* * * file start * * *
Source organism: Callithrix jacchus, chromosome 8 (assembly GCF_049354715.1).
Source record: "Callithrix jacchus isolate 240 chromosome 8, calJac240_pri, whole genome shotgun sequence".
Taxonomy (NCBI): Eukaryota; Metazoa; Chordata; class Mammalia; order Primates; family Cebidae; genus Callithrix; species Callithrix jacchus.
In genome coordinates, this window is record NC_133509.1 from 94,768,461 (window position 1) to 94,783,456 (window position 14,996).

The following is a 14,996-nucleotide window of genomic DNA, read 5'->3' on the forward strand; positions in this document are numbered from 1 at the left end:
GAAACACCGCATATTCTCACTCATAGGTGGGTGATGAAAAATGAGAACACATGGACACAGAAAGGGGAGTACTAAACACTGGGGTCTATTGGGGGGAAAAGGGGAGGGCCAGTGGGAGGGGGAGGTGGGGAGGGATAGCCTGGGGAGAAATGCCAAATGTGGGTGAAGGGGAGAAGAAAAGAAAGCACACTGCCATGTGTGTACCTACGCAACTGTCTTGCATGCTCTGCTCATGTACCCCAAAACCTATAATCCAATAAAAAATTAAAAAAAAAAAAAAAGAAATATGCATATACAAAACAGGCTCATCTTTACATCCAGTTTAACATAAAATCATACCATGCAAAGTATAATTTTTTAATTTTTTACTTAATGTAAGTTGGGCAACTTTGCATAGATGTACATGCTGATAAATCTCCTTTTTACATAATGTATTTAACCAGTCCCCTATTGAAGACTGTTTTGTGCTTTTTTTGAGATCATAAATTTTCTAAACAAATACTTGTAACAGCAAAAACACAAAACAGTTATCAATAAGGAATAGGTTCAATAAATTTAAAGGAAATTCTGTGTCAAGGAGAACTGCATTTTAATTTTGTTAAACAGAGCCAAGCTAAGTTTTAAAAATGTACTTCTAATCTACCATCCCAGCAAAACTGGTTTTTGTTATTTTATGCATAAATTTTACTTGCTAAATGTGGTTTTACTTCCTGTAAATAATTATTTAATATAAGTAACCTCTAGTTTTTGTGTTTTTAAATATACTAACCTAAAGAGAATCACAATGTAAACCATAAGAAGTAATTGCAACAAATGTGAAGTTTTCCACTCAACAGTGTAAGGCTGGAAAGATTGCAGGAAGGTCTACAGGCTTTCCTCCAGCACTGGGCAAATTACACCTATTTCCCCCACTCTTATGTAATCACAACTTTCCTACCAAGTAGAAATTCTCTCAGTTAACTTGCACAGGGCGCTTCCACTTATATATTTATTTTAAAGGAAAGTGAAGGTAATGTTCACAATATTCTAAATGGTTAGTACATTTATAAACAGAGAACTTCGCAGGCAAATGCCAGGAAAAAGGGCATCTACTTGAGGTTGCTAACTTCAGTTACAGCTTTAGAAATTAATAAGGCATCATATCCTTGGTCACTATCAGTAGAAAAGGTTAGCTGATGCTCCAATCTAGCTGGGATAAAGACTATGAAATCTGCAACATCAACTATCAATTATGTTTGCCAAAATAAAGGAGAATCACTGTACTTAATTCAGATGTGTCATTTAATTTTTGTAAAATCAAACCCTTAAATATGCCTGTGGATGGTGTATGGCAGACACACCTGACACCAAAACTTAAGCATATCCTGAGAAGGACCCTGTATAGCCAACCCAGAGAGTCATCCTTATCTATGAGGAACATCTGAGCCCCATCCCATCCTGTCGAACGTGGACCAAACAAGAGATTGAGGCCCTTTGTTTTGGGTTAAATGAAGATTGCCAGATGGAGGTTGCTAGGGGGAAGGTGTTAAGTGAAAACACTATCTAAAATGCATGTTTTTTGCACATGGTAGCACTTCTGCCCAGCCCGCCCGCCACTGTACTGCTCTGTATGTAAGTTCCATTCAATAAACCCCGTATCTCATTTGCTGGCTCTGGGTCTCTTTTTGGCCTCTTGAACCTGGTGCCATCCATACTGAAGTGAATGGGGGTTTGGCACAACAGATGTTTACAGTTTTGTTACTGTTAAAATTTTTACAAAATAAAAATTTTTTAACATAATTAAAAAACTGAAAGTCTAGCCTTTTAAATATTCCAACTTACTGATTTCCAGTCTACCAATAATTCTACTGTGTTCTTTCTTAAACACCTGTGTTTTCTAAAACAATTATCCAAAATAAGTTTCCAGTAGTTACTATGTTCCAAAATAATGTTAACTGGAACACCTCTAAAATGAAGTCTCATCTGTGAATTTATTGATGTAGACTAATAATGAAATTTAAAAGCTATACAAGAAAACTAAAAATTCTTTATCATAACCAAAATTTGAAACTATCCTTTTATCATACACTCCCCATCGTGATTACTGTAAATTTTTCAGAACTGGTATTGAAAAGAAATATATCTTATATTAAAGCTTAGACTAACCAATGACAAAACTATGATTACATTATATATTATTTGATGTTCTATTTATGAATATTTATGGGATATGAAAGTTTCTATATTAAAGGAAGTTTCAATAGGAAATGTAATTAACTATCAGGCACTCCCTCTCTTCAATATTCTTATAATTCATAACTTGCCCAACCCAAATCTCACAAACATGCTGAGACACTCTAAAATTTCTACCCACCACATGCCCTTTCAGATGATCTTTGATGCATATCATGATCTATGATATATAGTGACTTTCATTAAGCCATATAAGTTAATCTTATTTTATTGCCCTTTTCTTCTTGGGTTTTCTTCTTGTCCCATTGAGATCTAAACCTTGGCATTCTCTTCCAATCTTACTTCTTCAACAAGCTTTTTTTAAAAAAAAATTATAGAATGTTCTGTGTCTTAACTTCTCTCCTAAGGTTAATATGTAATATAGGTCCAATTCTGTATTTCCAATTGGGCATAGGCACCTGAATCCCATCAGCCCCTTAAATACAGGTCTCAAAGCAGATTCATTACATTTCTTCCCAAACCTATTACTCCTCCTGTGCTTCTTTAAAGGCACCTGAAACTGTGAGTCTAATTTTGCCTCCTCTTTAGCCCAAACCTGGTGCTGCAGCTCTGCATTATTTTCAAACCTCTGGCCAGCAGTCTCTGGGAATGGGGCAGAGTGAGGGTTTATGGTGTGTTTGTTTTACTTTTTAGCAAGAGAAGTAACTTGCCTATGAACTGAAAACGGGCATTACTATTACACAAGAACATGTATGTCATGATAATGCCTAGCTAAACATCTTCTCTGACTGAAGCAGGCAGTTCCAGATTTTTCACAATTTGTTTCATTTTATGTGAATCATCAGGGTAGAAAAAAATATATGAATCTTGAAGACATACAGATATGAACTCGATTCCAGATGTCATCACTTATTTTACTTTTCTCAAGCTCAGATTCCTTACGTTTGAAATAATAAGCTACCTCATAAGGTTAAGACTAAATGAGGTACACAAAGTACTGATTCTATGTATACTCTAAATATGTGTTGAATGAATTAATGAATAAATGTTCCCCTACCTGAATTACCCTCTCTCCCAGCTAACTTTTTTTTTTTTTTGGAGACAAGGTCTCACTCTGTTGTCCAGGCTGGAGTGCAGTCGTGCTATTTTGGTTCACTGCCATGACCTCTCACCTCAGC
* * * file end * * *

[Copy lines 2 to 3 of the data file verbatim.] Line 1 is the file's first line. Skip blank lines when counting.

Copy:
Source record: "Callithrix jacchus isolate 240 chromosome 8, calJac240_pri, whole genome shotgun sequence".
Taxonomy (NCBI): Eukaryota; Metazoa; Chordata; class Mammalia; order Primates; family Cebidae; genus Callithrix; species Callithrix jacchus.